Many a time, in college or in camp, I had planned the style of my home-coming. Master Webster, in the Humanities, droning away like a Boreraig bagpipe, would be sending my mind back to Shira Glen, its braes and corries and singing waters, and Ben Bhuidhe over all, and with my chin on a hand I would ponder on how I should go home again when this weary scholarship was over. I had always a ready fancy and some of the natural vanity of youth, so I could see myself landing off the lugger at the quay of Inneraora town, three inches more of a man than when I left with a firkin of herring and a few bolls of meal for my winter's provand; thicker too at the chest, and with a jacket of London green cloth with brass buttons. Would the fishermen about the quay-head not lean over the gun'les of their skiffs and say, "There goes young Elrigmore from Colleging, well-knit in troth, and a pretty lad"? I could hear (all in my daydream in yon place of dingy benches) the old women about the well at the town Cross say, "Oh laochain! thou art come back from the Galldach, and Glascow College; what a thousand curious things thou must know, and what wisdom thou must have, but never a change on thine affability to the old and to the poor!" But it was not till I had run away from Glascow College, and shut the boards for good and all, as I thought, on my humane letters and history, and gone with cousin Gavin to the German wars in Mackay's Corps of true Highlanders, that I added a manlier thought to my thinking of the day when I should come home to my native place. I've seen me in the camp at night, dog-wearied after stoury marching on their cursed foreign roads, keeping my eyes open and the sleep at an arm's-length, that I might think of Shira Glen. Whatever they may say of me or mine, they can never deny but I had the right fond heart for my own countryside, and I have fought men for speaking of its pride and poverty—their ignorance, their folly!—for what did they ken of the Highland spirit? I would be lying in the lap of the night, and my Ferrara sword rolled in my plaid as a pillow for my head, fancying myself—all those long wars over, march, siege, and sack—riding on a good horse down the pass of Aora and through the arches into the old town. Then, it was not the fishermen or the old women I thought of, but the girls, and the winking stars above me were their eyes, glinting merrily and kindly on a stout young gentleman soldier with jack and morion, sword at haunch, spur at heel, and a name for bravado never a home-biding laird in our parish had, burgh or landward. I would sit on my horse so, the chest well out, the back curved, the knees straight, one gauntlet off to let my white hand wave a salute when needed, and none of all the pretty ones would be able to say Elrigmore thought another one the sweetest Oh! I tell you we learnt many arts in the Lowland wars, more than they teach Master of Art in the old biggin' in the Hie Street of Glascow.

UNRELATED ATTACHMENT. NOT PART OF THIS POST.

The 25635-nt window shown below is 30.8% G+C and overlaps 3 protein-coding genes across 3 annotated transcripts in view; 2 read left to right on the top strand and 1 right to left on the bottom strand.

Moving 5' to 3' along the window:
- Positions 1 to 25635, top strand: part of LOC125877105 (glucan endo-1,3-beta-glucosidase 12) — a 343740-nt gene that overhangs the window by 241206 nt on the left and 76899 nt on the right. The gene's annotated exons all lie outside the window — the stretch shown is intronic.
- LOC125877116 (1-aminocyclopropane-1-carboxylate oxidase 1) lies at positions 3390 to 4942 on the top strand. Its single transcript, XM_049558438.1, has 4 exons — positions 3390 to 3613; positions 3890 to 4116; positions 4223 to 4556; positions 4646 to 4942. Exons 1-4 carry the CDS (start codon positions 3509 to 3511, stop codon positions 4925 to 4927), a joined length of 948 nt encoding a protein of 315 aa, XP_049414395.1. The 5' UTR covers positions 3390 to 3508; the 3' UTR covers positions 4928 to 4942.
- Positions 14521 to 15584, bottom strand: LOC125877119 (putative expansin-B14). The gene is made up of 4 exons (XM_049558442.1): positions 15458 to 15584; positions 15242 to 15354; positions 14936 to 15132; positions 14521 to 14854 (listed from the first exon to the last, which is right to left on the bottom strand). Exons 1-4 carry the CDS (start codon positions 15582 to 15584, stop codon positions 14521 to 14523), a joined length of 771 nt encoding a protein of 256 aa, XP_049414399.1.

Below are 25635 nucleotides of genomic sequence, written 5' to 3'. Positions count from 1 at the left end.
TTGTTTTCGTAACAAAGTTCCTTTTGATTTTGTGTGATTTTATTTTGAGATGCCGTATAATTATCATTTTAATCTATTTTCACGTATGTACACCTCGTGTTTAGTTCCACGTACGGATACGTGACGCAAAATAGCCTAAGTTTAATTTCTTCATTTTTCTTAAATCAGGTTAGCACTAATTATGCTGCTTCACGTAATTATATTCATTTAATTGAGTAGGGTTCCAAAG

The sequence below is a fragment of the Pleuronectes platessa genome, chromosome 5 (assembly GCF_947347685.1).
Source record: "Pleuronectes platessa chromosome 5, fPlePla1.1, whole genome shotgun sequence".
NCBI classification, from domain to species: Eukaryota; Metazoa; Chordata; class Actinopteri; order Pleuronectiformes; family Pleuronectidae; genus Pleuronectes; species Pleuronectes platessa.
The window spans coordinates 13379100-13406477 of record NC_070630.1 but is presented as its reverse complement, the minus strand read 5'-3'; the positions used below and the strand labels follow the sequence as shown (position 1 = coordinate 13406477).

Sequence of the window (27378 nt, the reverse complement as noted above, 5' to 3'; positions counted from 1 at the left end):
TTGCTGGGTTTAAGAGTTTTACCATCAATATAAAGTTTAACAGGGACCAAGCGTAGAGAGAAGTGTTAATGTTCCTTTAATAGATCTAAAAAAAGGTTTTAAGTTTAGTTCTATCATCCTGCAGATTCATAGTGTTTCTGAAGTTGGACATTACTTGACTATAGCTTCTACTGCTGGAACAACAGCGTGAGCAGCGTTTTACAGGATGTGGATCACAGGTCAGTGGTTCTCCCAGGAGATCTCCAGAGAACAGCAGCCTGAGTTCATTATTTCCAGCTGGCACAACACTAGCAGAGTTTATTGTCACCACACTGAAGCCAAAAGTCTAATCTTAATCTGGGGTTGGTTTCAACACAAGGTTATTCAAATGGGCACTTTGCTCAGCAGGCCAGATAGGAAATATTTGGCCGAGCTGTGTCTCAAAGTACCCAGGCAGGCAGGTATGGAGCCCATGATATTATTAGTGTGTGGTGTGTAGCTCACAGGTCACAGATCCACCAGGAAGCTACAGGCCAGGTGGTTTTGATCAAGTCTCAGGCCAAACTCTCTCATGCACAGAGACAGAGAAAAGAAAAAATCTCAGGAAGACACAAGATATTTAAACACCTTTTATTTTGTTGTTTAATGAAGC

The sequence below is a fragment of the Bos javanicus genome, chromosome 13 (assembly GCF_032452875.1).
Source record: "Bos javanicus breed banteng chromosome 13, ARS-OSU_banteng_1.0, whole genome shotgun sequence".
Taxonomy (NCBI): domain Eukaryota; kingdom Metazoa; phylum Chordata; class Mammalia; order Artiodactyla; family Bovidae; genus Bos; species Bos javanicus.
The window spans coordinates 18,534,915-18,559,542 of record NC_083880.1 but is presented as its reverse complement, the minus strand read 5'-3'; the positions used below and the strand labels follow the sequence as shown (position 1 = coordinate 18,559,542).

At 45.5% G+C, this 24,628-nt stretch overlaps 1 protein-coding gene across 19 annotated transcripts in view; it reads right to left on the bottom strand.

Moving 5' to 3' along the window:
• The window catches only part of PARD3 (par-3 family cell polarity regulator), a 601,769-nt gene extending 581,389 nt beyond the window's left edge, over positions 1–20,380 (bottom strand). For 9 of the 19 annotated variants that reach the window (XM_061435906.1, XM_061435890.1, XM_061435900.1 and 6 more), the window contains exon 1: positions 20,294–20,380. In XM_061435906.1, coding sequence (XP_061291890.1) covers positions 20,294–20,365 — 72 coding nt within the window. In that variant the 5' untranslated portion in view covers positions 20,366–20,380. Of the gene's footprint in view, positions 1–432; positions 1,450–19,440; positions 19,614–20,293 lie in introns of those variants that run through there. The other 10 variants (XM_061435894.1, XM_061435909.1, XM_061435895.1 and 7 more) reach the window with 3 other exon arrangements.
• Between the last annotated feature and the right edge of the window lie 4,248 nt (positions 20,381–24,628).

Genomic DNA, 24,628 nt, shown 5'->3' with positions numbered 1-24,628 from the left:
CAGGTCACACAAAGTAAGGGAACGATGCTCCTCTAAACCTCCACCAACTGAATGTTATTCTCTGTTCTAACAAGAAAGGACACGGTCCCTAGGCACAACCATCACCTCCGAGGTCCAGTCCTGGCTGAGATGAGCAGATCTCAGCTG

One day, at a place called Nordlingen near the Mid Franken, binding a wound Gavin got in the sword-arm, I said, "What's your wish at this moment, cousin?"